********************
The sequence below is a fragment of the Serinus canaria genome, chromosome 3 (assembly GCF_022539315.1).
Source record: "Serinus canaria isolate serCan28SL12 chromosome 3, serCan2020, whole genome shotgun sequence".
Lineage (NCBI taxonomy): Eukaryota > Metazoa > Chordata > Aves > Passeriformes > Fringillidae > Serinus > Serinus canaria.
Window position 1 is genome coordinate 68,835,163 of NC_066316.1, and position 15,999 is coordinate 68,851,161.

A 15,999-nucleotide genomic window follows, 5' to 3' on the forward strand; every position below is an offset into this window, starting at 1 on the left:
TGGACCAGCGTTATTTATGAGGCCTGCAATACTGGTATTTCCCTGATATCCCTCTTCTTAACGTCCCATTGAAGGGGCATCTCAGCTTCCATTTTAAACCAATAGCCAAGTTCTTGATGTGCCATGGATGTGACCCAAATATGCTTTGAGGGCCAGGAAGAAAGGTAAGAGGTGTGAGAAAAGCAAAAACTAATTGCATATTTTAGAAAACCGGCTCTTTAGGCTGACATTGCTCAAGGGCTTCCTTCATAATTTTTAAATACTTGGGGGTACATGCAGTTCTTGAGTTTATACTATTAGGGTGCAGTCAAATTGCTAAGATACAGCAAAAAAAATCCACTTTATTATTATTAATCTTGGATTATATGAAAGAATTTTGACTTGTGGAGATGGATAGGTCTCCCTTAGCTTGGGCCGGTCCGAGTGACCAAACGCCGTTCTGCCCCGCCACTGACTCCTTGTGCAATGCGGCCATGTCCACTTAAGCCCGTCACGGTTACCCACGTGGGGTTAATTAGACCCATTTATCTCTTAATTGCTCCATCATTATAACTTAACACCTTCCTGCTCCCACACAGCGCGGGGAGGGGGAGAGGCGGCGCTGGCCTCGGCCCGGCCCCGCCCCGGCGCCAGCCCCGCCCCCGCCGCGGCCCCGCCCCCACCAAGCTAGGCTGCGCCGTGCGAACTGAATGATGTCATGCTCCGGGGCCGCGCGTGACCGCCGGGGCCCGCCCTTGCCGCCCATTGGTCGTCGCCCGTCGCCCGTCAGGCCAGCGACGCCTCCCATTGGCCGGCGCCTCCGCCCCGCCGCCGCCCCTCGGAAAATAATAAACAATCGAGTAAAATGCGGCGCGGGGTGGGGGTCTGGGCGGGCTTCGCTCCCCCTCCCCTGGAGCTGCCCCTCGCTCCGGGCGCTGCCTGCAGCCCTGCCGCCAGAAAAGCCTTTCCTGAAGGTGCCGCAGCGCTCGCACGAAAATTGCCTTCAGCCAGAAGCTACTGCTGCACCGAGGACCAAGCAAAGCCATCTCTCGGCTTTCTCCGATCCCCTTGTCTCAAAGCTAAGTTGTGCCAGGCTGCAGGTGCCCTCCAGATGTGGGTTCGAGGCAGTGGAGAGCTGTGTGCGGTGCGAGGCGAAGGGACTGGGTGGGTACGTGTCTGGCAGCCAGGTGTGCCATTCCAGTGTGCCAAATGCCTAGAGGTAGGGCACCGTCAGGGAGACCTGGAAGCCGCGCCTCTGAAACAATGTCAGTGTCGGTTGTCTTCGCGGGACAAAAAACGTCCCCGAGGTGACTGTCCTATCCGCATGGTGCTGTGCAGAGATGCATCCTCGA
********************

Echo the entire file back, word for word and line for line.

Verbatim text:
The sequence below is a fragment of the Serinus canaria genome, chromosome 3 (assembly GCF_022539315.1).
Source record: "Serinus canaria isolate serCan28SL12 chromosome 3, serCan2020, whole genome shotgun sequence".
Lineage (NCBI taxonomy): Eukaryota > Metazoa > Chordata > Aves > Passeriformes > Fringillidae > Serinus > Serinus canaria.
Window position 1 is genome coordinate 68,835,163 of NC_066316.1, and position 15,999 is coordinate 68,851,161.

A 15,999-nucleotide genomic window follows, 5' to 3' on the forward strand; every position below is an offset into this window, starting at 1 on the left:
TGGACCAGCGTTATTTATGAGGCCTGCAATACTGGTATTTCCCTGATATCCCTCTTCTTAACGTCCCATTGAAGGGGCATCTCAGCTTCCATTTTAAACCAATAGCCAAGTTCTTGATGTGCCATGGATGTGACCCAAATATGCTTTGAGGGCCAGGAAGAAAGGTAAGAGGTGTGAGAAAAGCAAAAACTAATTGCATATTTTAGAAAACCGGCTCTTTAGGCTGACATTGCTCAAGGGCTTCCTTCATAATTTTTAAATACTTGGGGGTACATGCAGTTCTTGAGTTTATACTATTAGGGTGCAGTCAAATTGCTAAGATACAGCAAAAAAAATCCACTTTATTATTATTAATCTTGGATTATATGAAAGAATTTTGACTTGTGGAGATGGATAGGTCTCCCTTAGCTTGGGCCGGTCCGAGTGACCAAACGCCGTTCTGCCCCGCCACTGACTCCTTGTGCAATGCGGCCATGTCCACTTAAGCCCGTCACGGTTACCCACGTGGGGTTAATTAGACCCATTTATCTCTTAATTGCTCCATCATTATAACTTAACACCTTCCTGCTCCCACACAGCGCGGGGAGGGGGAGAGGCGGCGCTGGCCTCGGCCCGGCCCCGCCCCGGCGCCAGCCCCGCCCCCGCCGCGGCCCCGCCCCCACCAAGCTAGGCTGCGCCGTGCGAACTGAATGATGTCATGCTCCGGGGCCGCGCGTGACCGCCGGGGCCCGCCCTTGCCGCCCATTGGTCGTCGCCCGTCGCCCGTCAGGCCAGCGACGCCTCCCATTGGCCGGCGCCTCCGCCCCGCCGCCGCCCCTCGGAAAATAATAAACAATCGAGTAAAATGCGGCGCGGGGTGGGGGTCTGGGCGGGCTTCGCTCCCCCTCCCCTGGAGCTGCCCCTCGCTCCGGGCGCTGCCTGCAGCCCTGCCGCCAGAAAAGCCTTTCCTGAAGGTGCCGCAGCGCTCGCACGAAAATTGCCTTCAGCCAGAAGCTACTGCTGCACCGAGGACCAAGCAAAGCCATCTCTCGGCTTTCTCCGATCCCCTTGTCTCAAAGCTAAGTTGTGCCAGGCTGCAGGTGCCCTCCAGATGTGGGTTCGAGGCAGTGGAGAGCTGTGTGCGGTGCGAGGCGAAGGGACTGGGTGGGTACGTGTCTGGCAGCCAGGTGTGCCATTCCAGTGTGCCAAATGCCTAGAGGTAGGGCACCGTCAGGGAGACCTGGAAGCCGCGCCTCTGAAACAATGTCAGTGTCGGTTGTCTTCGCGGGACAAAAAACGTCCCCGAGGTGACTGTCCTATCCGCATGGTGCTGTGCAGAGATGCATCCTCGA